The Salmon Were Running

 Salmon

Salmon

It’s a fishing term – “the Salmon are running.” I think that’s what they were doing when we were in Oregon. On the night that I cooked dinner I asked Barry if he could get the freshest, wildest, local fish for me to cook. He brought Salmon and I cooked it. Fresh, wild, huge, delicious, Salmon. So pretty. Years and years ago when I was still a fish-eater, my friend Mary Hartzell made this recipe one night when we were over at her house for dinner. It has since become a family favorite – for special occasions.

SALMON

Preheat over to 300 degrees

Ingredients:

A big Salmon filet. You want the freshest, largest, wildest Salmon you can find. Never mind how much it costs…. Trust me on this.

Two onions either Wala wala or Maui or sweet white, etc. – not purple/red – very, very thinly sliced

A handful of candied ginger sliced thick

A handful of dried cranberries

A bunch of fresh dill sprigs

¼ cup dry white wine

Directions:

A huge piece of ‘heavy’ aluminum foil. If you don’t have it then improvise with the regular stuff.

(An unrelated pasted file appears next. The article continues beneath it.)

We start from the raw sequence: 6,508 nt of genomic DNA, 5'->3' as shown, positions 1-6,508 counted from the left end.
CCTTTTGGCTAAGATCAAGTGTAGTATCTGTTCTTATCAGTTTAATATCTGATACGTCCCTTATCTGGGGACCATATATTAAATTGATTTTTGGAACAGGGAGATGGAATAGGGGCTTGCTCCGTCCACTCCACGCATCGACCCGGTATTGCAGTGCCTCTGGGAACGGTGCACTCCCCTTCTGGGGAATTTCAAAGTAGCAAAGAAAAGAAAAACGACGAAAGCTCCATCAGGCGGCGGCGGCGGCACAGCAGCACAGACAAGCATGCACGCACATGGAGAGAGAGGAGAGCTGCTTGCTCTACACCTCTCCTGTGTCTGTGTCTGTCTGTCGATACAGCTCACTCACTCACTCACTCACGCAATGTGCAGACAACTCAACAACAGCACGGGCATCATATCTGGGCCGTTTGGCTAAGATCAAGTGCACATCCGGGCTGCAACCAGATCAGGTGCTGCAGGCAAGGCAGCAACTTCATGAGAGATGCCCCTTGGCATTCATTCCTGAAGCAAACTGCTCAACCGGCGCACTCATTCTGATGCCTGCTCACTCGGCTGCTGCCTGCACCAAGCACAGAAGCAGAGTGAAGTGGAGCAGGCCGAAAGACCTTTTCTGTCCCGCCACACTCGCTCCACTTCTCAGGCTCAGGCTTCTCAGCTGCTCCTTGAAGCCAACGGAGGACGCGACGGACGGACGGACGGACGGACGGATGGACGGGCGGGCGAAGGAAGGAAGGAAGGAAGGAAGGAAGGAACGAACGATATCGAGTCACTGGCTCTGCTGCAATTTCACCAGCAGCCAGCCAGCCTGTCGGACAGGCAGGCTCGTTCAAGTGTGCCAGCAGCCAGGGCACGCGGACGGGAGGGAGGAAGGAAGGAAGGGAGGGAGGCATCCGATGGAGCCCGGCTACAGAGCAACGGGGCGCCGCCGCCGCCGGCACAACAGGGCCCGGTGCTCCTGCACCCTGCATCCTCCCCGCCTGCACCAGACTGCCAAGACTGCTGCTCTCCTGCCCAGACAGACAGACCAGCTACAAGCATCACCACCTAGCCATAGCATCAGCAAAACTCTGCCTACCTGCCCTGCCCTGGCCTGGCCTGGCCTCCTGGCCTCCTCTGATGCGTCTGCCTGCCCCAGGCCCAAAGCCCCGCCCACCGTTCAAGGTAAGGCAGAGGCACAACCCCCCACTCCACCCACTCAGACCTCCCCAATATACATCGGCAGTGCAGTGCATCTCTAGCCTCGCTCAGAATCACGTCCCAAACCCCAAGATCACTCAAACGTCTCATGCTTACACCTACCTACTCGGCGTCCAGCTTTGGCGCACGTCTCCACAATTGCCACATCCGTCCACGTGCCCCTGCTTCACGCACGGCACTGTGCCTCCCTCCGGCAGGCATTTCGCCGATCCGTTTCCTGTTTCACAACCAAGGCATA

Lay out a long piece of foil on a big cookie sheet. Lay down a bed of very thinly sliced onion Sprinkle over it a half of a handful of dried cranberries Sprinkle over that a half of a handful of sliced candied ginger Lay down some dill sprigs Lay the whole big, beautiful fish on top. Over the fish lay down a blanket of thinly sliced onion Then the other half of the dried cranberries And the other half of the sliced candied ginger And a few more sprigs of dill. Pour the wine over the top Sprinkle the whole thing with salt and pepper Make a tent with the foil over the fish and seal it so that the fish is encased inside.

Put the package on the cookie sheet into the pre-heated 300 degree oven and cook for a kind of long time. Maybe check after 35-minutes or so. The fish should be moist and a pretty salmon color, and NOT dried out.

Take the fish from the over and slide the whole fish onto your biggest most beautiful platter. It might be a bit awkward getting the fish off of the foil and onto the platter but don’t despair. Move slowly. Be patient. You can do it - the result will be worth it. Decorate the platter with more fresh dill sprigs. Take a photo when you’ve got it on the platter. It’s an impressive sight. AND it’s truly delicious.

We served this with some marinated grilled tofu for the non-fish eaters (that would be me and me alone), potatoes from the garden, and lightly steamed green beans from the garden with a little butter melted on top. And of course wine. The dessert was that delicious blackberry cake that Mary made. What a treat – the whole thing.

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